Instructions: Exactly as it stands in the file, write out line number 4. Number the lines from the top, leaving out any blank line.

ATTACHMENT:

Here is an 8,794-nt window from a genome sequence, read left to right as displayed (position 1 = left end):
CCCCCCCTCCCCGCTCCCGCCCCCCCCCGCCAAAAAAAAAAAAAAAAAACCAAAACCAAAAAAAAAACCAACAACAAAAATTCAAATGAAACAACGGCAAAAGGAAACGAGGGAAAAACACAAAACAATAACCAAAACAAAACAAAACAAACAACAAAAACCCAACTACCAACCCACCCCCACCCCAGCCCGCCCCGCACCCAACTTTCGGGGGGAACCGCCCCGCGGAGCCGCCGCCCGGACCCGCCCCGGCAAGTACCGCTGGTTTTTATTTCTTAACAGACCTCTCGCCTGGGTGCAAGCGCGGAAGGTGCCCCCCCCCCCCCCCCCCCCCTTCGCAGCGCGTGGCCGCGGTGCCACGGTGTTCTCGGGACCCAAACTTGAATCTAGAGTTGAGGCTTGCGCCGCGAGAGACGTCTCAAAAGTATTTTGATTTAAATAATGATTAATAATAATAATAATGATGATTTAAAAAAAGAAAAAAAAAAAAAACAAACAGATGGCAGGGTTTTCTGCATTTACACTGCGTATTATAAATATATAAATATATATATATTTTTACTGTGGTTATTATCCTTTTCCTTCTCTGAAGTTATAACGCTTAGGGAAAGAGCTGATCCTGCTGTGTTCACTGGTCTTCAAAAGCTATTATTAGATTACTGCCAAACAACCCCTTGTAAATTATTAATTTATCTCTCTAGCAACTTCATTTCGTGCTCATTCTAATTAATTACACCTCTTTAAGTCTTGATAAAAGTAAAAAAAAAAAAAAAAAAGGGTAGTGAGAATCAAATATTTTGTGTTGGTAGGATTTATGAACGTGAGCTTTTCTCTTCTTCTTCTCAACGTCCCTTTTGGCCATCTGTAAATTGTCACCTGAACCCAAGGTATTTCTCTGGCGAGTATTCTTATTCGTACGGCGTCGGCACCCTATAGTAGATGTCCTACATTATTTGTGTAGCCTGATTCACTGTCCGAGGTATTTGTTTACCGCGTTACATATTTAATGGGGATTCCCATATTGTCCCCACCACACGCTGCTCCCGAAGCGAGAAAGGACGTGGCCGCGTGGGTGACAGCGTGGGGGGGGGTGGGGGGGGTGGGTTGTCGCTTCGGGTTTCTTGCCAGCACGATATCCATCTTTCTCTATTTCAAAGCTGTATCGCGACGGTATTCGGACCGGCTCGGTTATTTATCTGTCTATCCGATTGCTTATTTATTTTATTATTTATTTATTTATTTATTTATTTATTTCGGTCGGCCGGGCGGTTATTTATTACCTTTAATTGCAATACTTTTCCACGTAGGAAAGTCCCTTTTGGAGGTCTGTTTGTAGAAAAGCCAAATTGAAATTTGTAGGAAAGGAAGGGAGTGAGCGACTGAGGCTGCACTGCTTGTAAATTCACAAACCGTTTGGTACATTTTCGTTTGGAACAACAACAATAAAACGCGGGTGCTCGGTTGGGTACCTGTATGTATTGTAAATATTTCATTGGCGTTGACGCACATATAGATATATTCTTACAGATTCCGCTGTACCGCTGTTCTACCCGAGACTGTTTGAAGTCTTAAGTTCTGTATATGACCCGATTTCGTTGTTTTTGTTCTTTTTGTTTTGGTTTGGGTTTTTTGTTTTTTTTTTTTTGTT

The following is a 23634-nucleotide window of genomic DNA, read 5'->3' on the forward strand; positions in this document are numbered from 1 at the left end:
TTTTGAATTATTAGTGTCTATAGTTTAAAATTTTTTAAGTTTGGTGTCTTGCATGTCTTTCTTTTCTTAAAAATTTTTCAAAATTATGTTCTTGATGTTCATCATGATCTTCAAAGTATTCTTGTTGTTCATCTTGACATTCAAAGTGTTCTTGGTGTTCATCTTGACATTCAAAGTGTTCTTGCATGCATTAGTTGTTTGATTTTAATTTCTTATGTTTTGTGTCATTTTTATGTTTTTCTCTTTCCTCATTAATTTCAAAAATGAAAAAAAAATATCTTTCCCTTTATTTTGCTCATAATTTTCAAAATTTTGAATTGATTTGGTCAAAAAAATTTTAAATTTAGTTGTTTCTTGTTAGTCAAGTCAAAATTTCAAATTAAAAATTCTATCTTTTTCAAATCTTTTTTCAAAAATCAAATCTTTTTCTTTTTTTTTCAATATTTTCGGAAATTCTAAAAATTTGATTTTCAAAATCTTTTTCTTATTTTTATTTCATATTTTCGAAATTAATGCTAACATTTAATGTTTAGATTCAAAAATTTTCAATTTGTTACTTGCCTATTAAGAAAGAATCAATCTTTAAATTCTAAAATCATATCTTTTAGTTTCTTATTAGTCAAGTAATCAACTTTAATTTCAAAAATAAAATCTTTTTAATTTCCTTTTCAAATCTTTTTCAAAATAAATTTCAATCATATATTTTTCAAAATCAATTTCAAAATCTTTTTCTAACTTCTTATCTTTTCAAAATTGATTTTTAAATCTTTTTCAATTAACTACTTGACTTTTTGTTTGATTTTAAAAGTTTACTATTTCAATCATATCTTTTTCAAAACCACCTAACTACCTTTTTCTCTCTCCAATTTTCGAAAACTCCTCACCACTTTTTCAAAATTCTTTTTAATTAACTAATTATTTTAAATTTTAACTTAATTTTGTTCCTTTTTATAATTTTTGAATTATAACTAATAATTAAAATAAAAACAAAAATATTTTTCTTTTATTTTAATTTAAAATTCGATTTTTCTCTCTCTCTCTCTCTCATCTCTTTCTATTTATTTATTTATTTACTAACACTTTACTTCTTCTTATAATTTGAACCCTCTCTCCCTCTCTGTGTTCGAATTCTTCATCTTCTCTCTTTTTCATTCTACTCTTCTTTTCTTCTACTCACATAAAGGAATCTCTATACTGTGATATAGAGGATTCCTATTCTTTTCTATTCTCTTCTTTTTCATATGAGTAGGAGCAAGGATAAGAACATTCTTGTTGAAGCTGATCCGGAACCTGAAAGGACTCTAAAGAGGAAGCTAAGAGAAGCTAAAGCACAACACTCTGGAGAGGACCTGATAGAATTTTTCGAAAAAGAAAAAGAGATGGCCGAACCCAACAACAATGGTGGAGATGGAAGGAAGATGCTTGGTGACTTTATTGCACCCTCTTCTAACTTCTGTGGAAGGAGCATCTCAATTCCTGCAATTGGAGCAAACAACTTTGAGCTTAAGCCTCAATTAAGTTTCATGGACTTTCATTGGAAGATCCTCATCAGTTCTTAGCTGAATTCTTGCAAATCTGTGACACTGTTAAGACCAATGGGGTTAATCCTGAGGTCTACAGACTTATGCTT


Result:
TTTTGAATTATTAGTGTCTATAGTTTAAAATTTTTTAAGTTTGGTGTCTTGCATGTCTTTCTTTTCTTAAAAATTTTTCAAAATTATGTTCTTGATGTTCATCATGATCTTCAAAGTATTCTTGTTGTTCATCTTGACATTCAAAGTGTTCTTGGTGTTCATCTTGACATTCAAAGTGTTCTTGCATGCATTAGTTGTTTGATTTTAATTTCTTATGTTTTGTGTCATTTTTATGTTTTTCTCTTTCCTCATTAATTTCAAAAATGAAAAAAAAATATCTTTCCCTTTATTTTGCTCATAATTTTCAAAATTTTGAATTGATTTGGTCAAAAAAATTTTAAATTTAGTTGTTTCTTGTTAGTCAAGTCAAAATTTCAAATTAAAAATTCTATCTTTTTCAAATCTTTTTTCAAAAATCAAATCTTTTTCTTTTTTTTTCAATATTTTCGGAAATTCTAAAAATTTGATTTTCAAAATCTTTTTCTTATTTTTATTTCATATTTTCGAAATTAATGCTAACATTTAATGTTTAGATTCAAAAATTTTCAATTTGTTACTTGCCTATTAAGAAAGAATCAATCTTTAAATTCTAAAATCATATCTTTTAGTTTCTTATTAGTCAAGTAATCAACTTTAATTTCAAAAATAAAATCTTTTTAATTTCCTTTTCAAATCTTTTTCAAAATAAATTTCAATCATATATTTTTCAAAATCAATTTCAAAATCTTTTTCTAACTTCTTATCTTTTCAAAATTGATTTTTAAATCTTTTTCAATTAACTACTTGACTTTTTGTTTGATTTTAAAAGTTTACTATTTCAATCATATCTTTTTCAAAACCACCTAACTACCTTTTTCTCTCTCCAATTTTCGAAAACTCCTCACCACTTTTTCAAAATTCTTTTTAATTAACTAATTATTTTAAATTTTAACTTAATTTTGTTCCTTTTTATAATTTTTGAATTATAACTAATAATTAAAATAAAAACAAAAATATTTTTCTTTTATTTTAATTTAAAATTCGATTTTTCTCTCTCTCTCTCTCTCATCTCTTTCTATTTATTTATTTATTTACTAACACTTTACTTCTTCTTATAATTTGAACCCTCTCTCCCTCTCTGTGTTCGAATTCTTCATCTTCTCTCTTTTTCATTCTACTCTTCTTTTCTTCTACTCACATAAAGGAATCTCTATACTGTGATATAGAGGATTCCTATTCTTTTCTATTCTCTTCTTTTTCATATGAGTAGGAGCAAGGATAAGAACATTCTTGTTGAAGCTGATCCGGAACCTGAAAGGACTCTAAAGAGGAAGCTAAGAGAAGCTAAAGCACAACACTCTGGAGAGGACCTGATAGAATTTTTCGAAAAAGAAAAAGAGATGGCCGAACCCAACAACAATGGTGGAGATGGAAGGAAGATGCTTGGTGACTTTATTGCACCCTCTTCTAACTTCTGTGGAAGGAGCATCTCAATTCCTGCAATTGGAGCAAACAACTTTGAGCTTAAGCCTCAATTAAGTTTCATGGACTTTCATTGGAAGATCCTCATCAGTTCTTAGCTGAATTCTTGCAAATCTGTGACACTGTTAAGACCAATGGGGTTAATCCTGAGGTCTACAGACTTATGCTT